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Sudan troops fire tear gas, live ammunition at protesters on third anniversary of sit-in killings

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Sudanese protesters who took to the streets of Khartoum on Saturday to rally against military rule and mark the third anniversary of the sit-in killing of scores of protesters in 2019, were repelled by security forces who fired tear gas and live ammunition at the crowd.

The protesters had blocked a major road junction in the capital and laid out food to break their Ramadan fast but just before the ifthar where they were to break their fast, officers began breaking up the rally and chased demonstrators into side streets, a local journalist said.

Later postings on social media said people also gathered in the cities of Madani, Kosti and El Obeid, carrying posters with faces of some of the young men killed in the 2019 protests.

Protests and unrest have continued to rock Sudan since months of nationwide demonstrations led to the overthrow of former dictator, Omar al-Bashir, in April 2019.

The Saturday rally was to mark the June 3, 2019 pro-democracy demonstrations where armed security forces charged at the demonstrators who were holding a sit-in outside the military headquarters in the centre of the capital, demanding the army hand over rule to civilians after Bashir’s ousting.

At the end of the confrontation, more than 130 people were reportedly killed, while government officials have continued to maintain that only 87 people were killed in the raid.

The country’s military leaders have also denied responsibility for the 2019 killings but since the October, 2021 coup which ousted Bashir, many of his former allies have been allowed to rejoin the civil service while others have been freed from jail, something Sudanese activists say is an “insult to the memories of the 2019 martyrs.”

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Metro

Sign language interpreter, Kunda, seeks inclusivity in media rights agenda (video)

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An inclusive society is crucial for a nation’s human and economic development in the modern era.

In this edition of Project Aliyense, we feature Paul Kunda, widely recognized as the face of sign language interpretation on national television, serving the deaf community.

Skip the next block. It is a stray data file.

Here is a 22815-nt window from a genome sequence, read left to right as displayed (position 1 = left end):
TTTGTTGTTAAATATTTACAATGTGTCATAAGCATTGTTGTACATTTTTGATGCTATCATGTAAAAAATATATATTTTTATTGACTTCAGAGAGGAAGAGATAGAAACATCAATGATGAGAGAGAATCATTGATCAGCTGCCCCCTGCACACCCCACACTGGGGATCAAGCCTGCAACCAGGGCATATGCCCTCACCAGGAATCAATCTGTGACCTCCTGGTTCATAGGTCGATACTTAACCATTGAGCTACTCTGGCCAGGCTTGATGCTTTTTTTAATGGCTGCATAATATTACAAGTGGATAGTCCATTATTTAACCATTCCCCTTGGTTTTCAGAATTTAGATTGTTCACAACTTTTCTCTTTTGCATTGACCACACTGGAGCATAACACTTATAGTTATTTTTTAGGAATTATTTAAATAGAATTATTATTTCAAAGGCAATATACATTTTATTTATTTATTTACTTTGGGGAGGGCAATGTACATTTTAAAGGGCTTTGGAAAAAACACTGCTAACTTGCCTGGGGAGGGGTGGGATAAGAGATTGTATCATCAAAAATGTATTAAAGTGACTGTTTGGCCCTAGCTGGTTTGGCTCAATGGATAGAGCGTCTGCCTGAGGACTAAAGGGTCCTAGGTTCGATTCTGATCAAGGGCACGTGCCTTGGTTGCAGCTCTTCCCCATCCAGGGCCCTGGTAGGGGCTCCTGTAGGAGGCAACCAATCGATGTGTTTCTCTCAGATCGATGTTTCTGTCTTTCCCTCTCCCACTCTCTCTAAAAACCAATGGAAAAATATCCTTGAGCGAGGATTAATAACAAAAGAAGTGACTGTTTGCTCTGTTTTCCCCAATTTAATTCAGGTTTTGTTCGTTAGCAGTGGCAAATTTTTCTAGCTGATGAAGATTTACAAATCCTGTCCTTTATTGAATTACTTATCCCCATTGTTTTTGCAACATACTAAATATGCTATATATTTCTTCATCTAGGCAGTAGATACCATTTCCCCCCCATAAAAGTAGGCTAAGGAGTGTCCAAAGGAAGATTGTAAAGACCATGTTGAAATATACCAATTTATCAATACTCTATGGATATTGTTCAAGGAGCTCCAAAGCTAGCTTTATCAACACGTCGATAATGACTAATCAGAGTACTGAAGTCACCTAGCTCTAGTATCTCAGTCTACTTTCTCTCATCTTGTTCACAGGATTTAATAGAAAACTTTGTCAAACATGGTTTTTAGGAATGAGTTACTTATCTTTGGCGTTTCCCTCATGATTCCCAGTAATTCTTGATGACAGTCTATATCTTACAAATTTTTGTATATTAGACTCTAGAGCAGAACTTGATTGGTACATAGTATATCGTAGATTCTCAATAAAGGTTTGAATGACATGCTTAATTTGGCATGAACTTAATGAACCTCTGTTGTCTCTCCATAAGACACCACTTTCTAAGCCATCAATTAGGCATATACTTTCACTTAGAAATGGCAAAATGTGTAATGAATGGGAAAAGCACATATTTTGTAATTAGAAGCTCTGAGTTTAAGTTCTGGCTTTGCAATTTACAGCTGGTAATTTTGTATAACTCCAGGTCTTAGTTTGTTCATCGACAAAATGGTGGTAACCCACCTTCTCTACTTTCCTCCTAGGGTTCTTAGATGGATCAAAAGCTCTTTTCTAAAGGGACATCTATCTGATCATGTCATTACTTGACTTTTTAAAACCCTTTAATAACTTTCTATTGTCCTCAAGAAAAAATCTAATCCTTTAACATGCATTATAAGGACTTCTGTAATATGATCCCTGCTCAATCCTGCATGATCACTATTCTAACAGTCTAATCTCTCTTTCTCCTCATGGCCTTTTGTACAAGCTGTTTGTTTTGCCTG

Kunda, a dedicated sign language interpreter and educator with over four years of experience, sheds light on the significance of media freedom.

“As a sign language interpreter at Zambia National Broadcasting Corporation (ZNBC) and a teacher by profession, I advocate for media freedom,” he said.

Kunda emphasised the importance of the Access to Information (ATI) Act, recently assented to by President Hakainde Hichilema, which empowered citizens to demand information freely.

He stressed the need for unhindered access to information to foster a civil and prosperous society.

Regarding digital rights, Kunda highlighted their critical role for the deaf community, given the transformative impact of digital platforms, especially when mainstream media access is limited.

“As a representative of the deaf community, I believe digital rights should be inclusive. Everyone, including persons with disabilities, should enjoy these rights through various devices to express themselves and participate in national discourse,” he asserted.

He also called for the recognition of sign language as the eighth national language, aligning with United Nations conventions that mandate sign language interpreters at all events to promote inclusivity.

This story is sponsored content from Zambia Monitor’s Project Aliyense.

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Educationist challenges media freedom norms, cautions against misuse of freedom of expression

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Geshom Banda, Deputy Head Teacher at Hillside Primary School, presents a contrasting perspective amidst discussions on media freedom and digital rights.

Banda contested the prevalent notion suggesting limitations on expressing opinions regarding government affairs through media channels.

In an interview with Zambia Monitor in Chipata, Eastern Province, Banda emphasized Zambia’s democratic foundation, affirming that citizens possessed the liberty to voice their views on governmental matters via the media.

“Television broadcasts frequently feature discussions on political issues and government affairs, reflecting the freedom of expression prevailing in our nation,” he observed.

Furthermore, Banda highlighted the accessibility of media platforms for marginalized groups, including the disadvantaged and persons with disabilities, enabling them to articulate their voices effectively.

“Thanks to the readily available facilities, marginalized communities now have avenues to express themselves through various media channels,” he said.

Nevertheless, Banda cautioned against the misuse of freedom of expression and digital rights, particularly concerning the dissemination of inaccurate information, which could adversely affect consumers’ perceptions of cyberspace.

“The challenge lies in misinformation. Inaccurate information circulated through the media can distort the public’s understanding,” he cautioned.

Acknowledging the necessity of regulatory measures, Banda referenced the Cybersecurity Act, aimed at curbing the malicious distortion of media content, despite persistent efforts by some individuals to spread misinformation.

“Granting unrestricted freedom in media poses risks of information distortion. Hence, regulatory measures like the Cybersecurity Act are crucial in safeguarding digital rights and preventing abuse,” he emphasized.

This story is sponsored content from Zambia Monitor’s Project Aliyense.

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